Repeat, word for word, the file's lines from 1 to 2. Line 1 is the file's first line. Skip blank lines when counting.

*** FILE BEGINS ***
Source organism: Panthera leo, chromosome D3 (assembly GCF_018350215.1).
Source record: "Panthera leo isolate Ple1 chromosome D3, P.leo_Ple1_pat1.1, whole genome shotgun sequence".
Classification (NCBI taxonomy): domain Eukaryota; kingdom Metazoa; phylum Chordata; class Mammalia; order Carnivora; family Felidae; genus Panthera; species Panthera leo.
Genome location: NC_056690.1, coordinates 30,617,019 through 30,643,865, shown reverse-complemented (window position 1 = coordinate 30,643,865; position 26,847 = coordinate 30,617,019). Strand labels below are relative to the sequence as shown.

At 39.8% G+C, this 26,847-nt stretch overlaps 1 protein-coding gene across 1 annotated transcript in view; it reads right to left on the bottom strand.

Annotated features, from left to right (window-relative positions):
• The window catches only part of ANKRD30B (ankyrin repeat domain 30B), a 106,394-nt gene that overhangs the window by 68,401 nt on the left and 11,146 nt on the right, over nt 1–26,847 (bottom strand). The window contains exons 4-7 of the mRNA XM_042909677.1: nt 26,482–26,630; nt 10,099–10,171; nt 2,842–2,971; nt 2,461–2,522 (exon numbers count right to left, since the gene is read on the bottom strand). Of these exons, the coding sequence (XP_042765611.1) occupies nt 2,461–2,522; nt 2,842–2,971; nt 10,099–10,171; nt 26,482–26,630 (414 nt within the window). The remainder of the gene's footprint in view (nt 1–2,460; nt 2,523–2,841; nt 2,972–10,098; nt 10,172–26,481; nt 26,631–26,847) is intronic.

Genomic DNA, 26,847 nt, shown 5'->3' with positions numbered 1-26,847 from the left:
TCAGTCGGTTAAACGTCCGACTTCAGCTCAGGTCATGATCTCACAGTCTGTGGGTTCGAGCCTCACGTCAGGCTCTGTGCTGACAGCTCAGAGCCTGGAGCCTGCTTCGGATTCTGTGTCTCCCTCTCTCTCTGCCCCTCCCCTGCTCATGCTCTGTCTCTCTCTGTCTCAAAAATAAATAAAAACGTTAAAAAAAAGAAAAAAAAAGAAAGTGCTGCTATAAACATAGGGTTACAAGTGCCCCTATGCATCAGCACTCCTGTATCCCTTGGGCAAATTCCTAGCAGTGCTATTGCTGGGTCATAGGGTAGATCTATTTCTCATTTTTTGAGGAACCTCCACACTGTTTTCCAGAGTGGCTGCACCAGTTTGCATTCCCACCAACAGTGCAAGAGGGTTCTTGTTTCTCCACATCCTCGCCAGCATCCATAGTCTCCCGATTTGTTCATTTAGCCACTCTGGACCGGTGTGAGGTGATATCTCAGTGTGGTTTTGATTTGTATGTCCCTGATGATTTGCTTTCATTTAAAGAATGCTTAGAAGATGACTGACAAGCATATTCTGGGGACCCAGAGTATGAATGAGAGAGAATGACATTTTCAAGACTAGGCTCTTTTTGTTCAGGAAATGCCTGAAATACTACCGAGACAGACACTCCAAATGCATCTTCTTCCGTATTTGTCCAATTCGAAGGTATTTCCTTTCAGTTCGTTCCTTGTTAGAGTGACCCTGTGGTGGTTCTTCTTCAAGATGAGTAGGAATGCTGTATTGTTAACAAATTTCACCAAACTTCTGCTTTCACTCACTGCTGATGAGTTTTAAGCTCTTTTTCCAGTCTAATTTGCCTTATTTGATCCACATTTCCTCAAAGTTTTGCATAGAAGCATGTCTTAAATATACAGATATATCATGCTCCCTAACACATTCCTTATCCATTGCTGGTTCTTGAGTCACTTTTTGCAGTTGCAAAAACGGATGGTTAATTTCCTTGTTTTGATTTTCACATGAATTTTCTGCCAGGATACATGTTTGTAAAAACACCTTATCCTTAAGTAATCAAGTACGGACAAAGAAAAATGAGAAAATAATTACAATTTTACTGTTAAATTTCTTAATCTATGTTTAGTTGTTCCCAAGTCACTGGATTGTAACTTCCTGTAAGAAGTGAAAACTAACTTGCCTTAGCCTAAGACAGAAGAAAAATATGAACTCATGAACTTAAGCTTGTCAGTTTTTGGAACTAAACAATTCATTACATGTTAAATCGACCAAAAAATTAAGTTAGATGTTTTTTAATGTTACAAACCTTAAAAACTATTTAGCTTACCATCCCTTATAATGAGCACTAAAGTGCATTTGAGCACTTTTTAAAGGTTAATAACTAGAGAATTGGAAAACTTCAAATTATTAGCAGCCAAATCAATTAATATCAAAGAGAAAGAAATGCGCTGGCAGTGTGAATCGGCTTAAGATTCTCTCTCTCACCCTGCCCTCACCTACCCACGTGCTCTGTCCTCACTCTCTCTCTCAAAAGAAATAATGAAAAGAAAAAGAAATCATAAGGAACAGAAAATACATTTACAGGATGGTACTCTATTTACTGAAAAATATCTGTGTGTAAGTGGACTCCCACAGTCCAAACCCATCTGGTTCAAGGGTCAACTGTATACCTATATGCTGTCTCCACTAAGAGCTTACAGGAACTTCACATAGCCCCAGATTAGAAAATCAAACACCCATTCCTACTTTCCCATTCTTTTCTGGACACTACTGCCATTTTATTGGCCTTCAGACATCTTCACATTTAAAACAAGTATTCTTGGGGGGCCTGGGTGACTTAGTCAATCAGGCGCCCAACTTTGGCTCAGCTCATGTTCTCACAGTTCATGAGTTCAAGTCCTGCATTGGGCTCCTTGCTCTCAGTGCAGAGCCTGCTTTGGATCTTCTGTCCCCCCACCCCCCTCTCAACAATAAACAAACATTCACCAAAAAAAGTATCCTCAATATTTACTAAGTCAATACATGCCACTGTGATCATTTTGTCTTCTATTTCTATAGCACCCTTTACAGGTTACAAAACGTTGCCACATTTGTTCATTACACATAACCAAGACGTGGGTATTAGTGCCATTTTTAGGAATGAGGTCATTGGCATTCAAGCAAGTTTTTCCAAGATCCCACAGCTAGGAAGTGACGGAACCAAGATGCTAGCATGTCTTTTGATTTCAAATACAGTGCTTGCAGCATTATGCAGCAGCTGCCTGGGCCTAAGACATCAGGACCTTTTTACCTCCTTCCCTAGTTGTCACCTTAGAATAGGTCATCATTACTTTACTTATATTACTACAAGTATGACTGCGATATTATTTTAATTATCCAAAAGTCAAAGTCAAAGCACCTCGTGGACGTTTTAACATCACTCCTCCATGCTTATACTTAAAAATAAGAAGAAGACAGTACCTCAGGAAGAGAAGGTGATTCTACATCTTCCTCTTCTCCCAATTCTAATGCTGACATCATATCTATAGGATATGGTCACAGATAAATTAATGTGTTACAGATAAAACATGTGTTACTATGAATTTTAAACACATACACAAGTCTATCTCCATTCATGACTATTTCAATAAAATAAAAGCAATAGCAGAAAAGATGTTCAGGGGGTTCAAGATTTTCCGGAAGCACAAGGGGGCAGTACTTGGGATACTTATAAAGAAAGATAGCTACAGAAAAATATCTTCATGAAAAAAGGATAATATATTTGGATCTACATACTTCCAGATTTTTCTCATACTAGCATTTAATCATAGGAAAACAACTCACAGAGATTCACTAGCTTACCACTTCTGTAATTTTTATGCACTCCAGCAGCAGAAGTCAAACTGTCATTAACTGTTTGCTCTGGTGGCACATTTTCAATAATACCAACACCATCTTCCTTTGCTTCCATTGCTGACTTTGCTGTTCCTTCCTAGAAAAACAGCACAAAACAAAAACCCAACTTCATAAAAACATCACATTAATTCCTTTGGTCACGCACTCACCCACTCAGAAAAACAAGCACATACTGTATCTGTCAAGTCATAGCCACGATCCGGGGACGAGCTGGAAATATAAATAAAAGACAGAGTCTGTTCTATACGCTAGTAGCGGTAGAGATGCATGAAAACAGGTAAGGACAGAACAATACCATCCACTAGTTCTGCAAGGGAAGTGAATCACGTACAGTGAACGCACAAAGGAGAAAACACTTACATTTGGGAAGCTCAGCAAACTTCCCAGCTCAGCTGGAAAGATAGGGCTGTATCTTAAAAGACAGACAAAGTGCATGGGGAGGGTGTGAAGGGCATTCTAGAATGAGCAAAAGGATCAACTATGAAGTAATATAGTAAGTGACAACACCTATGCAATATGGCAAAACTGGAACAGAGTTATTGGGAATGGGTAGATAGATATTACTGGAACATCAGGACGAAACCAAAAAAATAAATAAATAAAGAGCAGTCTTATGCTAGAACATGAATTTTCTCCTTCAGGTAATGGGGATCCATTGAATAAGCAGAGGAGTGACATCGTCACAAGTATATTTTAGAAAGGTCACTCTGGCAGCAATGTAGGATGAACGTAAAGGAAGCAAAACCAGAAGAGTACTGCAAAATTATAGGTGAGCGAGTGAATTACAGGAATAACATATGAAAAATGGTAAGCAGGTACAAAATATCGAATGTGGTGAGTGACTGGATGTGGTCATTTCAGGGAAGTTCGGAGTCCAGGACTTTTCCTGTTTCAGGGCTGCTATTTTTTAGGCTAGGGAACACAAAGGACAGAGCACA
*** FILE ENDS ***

Source organism: Panthera leo, chromosome D3 (assembly GCF_018350215.1).
Source record: "Panthera leo isolate Ple1 chromosome D3, P.leo_Ple1_pat1.1, whole genome shotgun sequence".